As a practical matter, it is helpful to consider the V90, V150 and V200 together as constraints which determine the lower and upper bounds for adjustment of the normalization. We have found it convenient to export the two histograms on which these parameters are calculated, and use them in a spreadsheet to show the DVHs and constraints together. If adjustment of the normalization is needed (usually to accommodate V90), the trade-off can be readily visualized.
Object-oriented databases can work with images, spreadsheets, documents, CAD, email messages, and directory structures, as well as text. From the computer's point of view, data is merely a sequence of bits (1's and 0's) residing in some sort of storage structure perspective images are no more exotic than the characters that make up text. An object-oriented database could store ultrasound photos and ECG tracings alongside the numerical summary of results. It is difficult to visualize the practical value this still experimental approach could have for clinical trials. Let someone else be a pioneer.
We handle these calculations with a spreadsheet program that includes a test that the disintegrations per minute for an embryo equal or exceed the sensitivity of the assay (defined as the mean sham disintegrations per minute plus 2 standard errors), and any value below that is set to zero. The spreadsheet also calculates the embryo treatment group means and variances, which can be cut and pasted to other programs for data storage, statistical analysis, and graphing.
The most traditional, but still very widely used, method of calibration in chemistry is univari-ate, involving calibrating a single variable (e.g. a spectroscopic intensity) to another variable (e.g. a concentration). The literature goes back a century, however, with the ready availability of matrix based computer packages ranging from spreadsheets to more sophisticated programming environments such as Matlab, we can approach this area in new ways.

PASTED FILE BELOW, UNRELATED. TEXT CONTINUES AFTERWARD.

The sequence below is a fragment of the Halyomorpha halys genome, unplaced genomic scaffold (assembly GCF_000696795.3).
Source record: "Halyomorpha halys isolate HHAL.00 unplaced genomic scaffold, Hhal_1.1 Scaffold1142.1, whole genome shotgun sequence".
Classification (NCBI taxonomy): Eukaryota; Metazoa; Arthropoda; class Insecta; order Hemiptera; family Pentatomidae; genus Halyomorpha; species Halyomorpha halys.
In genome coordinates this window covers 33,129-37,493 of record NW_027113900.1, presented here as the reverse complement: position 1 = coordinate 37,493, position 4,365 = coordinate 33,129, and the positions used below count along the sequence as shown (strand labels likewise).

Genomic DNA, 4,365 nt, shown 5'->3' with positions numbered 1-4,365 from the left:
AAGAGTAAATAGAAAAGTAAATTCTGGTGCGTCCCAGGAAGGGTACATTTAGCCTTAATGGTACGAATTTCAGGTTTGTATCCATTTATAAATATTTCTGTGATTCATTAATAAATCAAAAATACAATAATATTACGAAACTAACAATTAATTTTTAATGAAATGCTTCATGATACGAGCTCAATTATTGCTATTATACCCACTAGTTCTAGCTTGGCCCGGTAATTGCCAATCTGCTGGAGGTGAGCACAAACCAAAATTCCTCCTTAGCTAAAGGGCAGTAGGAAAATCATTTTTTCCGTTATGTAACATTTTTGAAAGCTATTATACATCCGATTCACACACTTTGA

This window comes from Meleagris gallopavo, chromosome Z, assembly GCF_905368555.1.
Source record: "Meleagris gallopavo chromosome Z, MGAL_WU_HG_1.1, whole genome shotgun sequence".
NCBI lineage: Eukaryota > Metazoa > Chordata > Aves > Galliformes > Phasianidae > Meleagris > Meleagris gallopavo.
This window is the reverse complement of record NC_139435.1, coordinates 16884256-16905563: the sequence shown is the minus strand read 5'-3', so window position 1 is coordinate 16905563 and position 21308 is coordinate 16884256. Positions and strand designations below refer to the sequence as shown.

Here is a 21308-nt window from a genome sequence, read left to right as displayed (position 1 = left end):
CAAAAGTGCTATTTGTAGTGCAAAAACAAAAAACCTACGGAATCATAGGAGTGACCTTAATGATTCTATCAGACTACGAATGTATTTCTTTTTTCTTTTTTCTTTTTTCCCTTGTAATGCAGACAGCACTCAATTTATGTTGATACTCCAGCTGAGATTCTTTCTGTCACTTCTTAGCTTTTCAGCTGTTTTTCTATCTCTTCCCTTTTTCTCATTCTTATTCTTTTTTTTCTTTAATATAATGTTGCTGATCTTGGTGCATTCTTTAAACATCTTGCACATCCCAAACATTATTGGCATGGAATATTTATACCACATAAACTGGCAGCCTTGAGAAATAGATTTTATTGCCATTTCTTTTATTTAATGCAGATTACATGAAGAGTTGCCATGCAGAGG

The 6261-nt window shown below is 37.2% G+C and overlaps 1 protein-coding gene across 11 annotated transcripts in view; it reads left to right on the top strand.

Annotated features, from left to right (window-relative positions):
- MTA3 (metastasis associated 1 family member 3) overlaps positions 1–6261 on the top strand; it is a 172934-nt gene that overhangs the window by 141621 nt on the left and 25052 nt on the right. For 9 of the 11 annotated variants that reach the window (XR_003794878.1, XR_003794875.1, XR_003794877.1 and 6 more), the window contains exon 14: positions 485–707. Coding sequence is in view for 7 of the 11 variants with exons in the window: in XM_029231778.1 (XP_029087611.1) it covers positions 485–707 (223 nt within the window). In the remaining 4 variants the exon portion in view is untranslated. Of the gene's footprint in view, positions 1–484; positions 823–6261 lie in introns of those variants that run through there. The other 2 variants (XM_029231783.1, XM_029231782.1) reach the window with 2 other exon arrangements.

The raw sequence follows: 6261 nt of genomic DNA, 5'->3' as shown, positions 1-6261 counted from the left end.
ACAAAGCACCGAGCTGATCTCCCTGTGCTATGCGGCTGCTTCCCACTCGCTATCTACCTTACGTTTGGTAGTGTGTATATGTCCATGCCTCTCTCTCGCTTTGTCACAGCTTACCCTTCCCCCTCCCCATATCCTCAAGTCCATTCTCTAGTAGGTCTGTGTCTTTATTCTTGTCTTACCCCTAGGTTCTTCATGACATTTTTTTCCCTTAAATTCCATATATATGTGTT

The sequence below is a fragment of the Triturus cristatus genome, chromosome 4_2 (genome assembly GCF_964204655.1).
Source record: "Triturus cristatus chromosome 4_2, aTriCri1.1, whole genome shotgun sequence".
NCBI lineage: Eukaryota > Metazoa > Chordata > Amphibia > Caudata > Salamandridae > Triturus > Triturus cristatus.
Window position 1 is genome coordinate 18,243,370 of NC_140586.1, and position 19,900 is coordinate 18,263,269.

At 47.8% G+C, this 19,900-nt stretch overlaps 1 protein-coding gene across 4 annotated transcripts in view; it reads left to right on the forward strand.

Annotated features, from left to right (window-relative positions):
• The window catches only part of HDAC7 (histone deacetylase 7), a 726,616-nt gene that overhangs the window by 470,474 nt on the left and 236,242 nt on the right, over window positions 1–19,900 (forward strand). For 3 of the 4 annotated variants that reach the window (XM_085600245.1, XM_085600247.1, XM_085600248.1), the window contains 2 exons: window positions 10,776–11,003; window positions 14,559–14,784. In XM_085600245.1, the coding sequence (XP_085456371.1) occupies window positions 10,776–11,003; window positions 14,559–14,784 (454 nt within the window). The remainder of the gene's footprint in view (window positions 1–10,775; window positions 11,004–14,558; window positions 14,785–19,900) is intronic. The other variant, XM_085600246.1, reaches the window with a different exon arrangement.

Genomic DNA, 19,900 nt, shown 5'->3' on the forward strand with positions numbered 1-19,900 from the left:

After brief introduction to biostatistics, Chapter 2 focuses on the use of spreadsheet (Microsoft Excel) to analyze biochemical data, and of database (Microsoft Access) to organize and retrieve useful information. In the way, a conceptual introduction to desktop informatics is presented. Chapter 3 introduces Internet resources that will be utilized extensively throughout the book. Some important biochemical sites are listed. Molecular visualization is an important and effective method of chemical communication. Therefore, computer molecular graphics are treated in Chapter 4. Several drawing and graphics programs such as ISIS Draw, RasMol, Cn3D, and KineMage are described. Chapter 5 reviews biochemical compounds with an emphasis on their structural information and characterizations. Dynamic biochemistry is described in the next three chapters. Chapter 6 deals with ligand- receptor interaction and therefore receptor biochemistry including signal
In test tubes, using the appropriate stock solutions, prepare systems with different compositions of known weight. Account for the additional volume owing to titration, e.g., if 5 g systems are prepared, 10 mL test tubes should be used (see Note 5). As an example Table 1 shows systems that can be used for various PEG-phosphate and PEG-dextran systems, and the necessary calculations. This table may be reproduced in a spreadsheet program to allow ease of calculation.
Figure 2-6 depicts the extensive form of a Markov chain. Although the chain is stopped after 4 months, it could have been continued for an endless time. This type of drawing provides an intuitive explanation for why the analysis is referred to as a chain, and it also allows the model to be transformed directly into a spreadsheet calculation. From a mathematical perspective, however, all the relevant information necessary to calculate the chain outcome is already contained in the transitions drawn for the first month only. Frequently, this relevant information can be condensed into a short form of a Markov chain, as shown in the upper drawing of Figure 2-7. The arrows pointing towards the